The polar opposite of “earthbound”, No Tether was further indication (if any were needed) that Tangled Thoughts Of Leaving are something very special indeed. A sinister, defiantly serious record that furrows its brow against the notion of joy or peace, every instrument on this incredible album pulses with a dark, committed energy that refuses to restrain itself. Wordless and all the better for it, ‘The Alarmist’, ‘Binary Collapse’ and ‘Inner Dissonance’ teleport the listener – willingly or otherwise – to a place of uncertainty and spiritual panic, and even in its quietest, most elegant moments of piano-led delicacy, the atmosphere is one of fleeing disaster, of running breathlessly from a burning city. If you don’t feel the compulsion to undertake a dangerous, clandestine mission after listening to this, your emotions have failed you. Utterly compelling from start to finish, TTOL’s latest is a soundtrack to the most willingly-fatal anti-hero movie ever made. Magnificent.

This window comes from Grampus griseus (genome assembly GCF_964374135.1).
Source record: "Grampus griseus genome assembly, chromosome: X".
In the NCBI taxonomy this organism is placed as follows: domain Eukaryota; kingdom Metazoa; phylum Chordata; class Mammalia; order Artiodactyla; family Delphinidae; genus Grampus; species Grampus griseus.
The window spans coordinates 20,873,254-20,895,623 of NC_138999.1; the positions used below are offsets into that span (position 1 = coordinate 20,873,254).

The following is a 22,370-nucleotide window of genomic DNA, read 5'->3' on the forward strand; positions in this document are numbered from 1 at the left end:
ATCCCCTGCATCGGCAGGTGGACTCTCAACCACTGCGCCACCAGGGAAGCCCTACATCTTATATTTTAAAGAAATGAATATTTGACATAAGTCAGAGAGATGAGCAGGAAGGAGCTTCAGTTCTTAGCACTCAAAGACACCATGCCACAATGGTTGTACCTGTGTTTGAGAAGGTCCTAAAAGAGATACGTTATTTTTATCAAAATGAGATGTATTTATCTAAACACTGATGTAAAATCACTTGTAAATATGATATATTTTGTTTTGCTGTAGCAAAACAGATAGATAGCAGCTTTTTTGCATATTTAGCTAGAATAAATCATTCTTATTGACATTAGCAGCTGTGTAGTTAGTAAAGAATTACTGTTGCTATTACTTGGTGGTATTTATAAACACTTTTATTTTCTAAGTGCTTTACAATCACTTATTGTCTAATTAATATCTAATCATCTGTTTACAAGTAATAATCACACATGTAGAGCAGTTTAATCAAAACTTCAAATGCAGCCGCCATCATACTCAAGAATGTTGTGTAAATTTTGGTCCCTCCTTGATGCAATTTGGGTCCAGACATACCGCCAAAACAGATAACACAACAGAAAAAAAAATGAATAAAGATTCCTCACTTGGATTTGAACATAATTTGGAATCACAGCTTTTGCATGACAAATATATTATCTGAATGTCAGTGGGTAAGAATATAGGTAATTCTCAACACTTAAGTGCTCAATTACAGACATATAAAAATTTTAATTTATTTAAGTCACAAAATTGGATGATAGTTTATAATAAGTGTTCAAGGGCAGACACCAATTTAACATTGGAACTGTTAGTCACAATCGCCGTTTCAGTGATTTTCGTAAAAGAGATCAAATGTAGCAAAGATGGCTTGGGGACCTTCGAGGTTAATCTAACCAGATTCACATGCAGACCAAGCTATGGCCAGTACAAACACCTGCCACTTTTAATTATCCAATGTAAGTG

39. Oceans Of Slumber – A Banished Heart
Released in March, Texan doom/prog merchants Oceans Of Slumber offered a truly beautiful album with the expansive and heartfelt A Banished Heart.
Opener ‘The Decay of Disregard’ sets the emotional tone of the album, an eight-minute-plus epic in the truest sense that marries Cammie Gilbert’s exquisite voice with chugging riffs, atmospheric keyboard and precise and intricate drumming. These elements are blended perfectly to create a unique sound, and the album itself is a huge leap forward in terms of their songwriting abilities. Everything feels more organic than on previous effort Winter yet also more thought-out, the melodies and song structures more considered.